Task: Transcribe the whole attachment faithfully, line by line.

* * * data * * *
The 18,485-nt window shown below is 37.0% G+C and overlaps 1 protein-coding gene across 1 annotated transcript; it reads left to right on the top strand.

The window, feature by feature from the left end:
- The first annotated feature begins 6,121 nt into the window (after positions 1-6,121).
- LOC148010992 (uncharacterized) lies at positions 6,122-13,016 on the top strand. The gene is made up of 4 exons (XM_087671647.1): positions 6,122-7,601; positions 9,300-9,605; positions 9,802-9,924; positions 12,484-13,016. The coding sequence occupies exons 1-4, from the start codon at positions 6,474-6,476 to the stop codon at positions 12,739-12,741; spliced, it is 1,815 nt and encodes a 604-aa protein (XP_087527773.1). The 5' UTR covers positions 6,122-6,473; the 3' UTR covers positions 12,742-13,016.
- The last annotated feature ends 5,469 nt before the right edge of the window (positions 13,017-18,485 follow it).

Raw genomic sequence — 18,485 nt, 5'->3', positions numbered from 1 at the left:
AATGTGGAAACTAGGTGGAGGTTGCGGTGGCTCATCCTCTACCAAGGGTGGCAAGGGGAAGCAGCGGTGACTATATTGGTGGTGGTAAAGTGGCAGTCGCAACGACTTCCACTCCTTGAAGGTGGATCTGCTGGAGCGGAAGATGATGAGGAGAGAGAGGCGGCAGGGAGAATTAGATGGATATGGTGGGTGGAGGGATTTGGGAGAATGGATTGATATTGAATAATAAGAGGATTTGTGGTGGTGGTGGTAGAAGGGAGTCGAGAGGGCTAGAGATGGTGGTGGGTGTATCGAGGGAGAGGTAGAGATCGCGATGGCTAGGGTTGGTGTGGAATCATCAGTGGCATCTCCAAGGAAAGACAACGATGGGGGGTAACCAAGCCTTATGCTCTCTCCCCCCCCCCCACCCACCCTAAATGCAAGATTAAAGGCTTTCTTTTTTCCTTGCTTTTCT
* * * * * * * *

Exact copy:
The 18,485-nt window shown below is 37.0% G+C and overlaps 1 protein-coding gene across 1 annotated transcript; it reads left to right on the top strand.

The window, feature by feature from the left end:
- The first annotated feature begins 6,121 nt into the window (after positions 1-6,121).
- LOC148010992 (uncharacterized) lies at positions 6,122-13,016 on the top strand. The gene is made up of 4 exons (XM_087671647.1): positions 6,122-7,601; positions 9,300-9,605; positions 9,802-9,924; positions 12,484-13,016. The coding sequence occupies exons 1-4, from the start codon at positions 6,474-6,476 to the stop codon at positions 12,739-12,741; spliced, it is 1,815 nt and encodes a 604-aa protein (XP_087527773.1). The 5' UTR covers positions 6,122-6,473; the 3' UTR covers positions 12,742-13,016.
- The last annotated feature ends 5,469 nt before the right edge of the window (positions 13,017-18,485 follow it).

Raw genomic sequence — 18,485 nt, 5'->3', positions numbered from 1 at the left:
AATGTGGAAACTAGGTGGAGGTTGCGGTGGCTCATCCTCTACCAAGGGTGGCAAGGGGAAGCAGCGGTGACTATATTGGTGGTGGTAAAGTGGCAGTCGCAACGACTTCCACTCCTTGAAGGTGGATCTGCTGGAGCGGAAGATGATGAGGAGAGAGAGGCGGCAGGGAGAATTAGATGGATATGGTGGGTGGAGGGATTTGGGAGAATGGATTGATATTGAATAATAAGAGGATTTGTGGTGGTGGTGGTAGAAGGGAGTCGAGAGGGCTAGAGATGGTGGTGGGTGTATCGAGGGAGAGGTAGAGATCGCGATGGCTAGGGTTGGTGTGGAATCATCAGTGGCATCTCCAAGGAAAGACAACGATGGGGGGTAACCAAGCCTTATGCTCTCTCCCCCCCCCCCACCCACCCTAAATGCAAGATTAAAGGCTTTCTTTTTTCCTTGCTTTTCT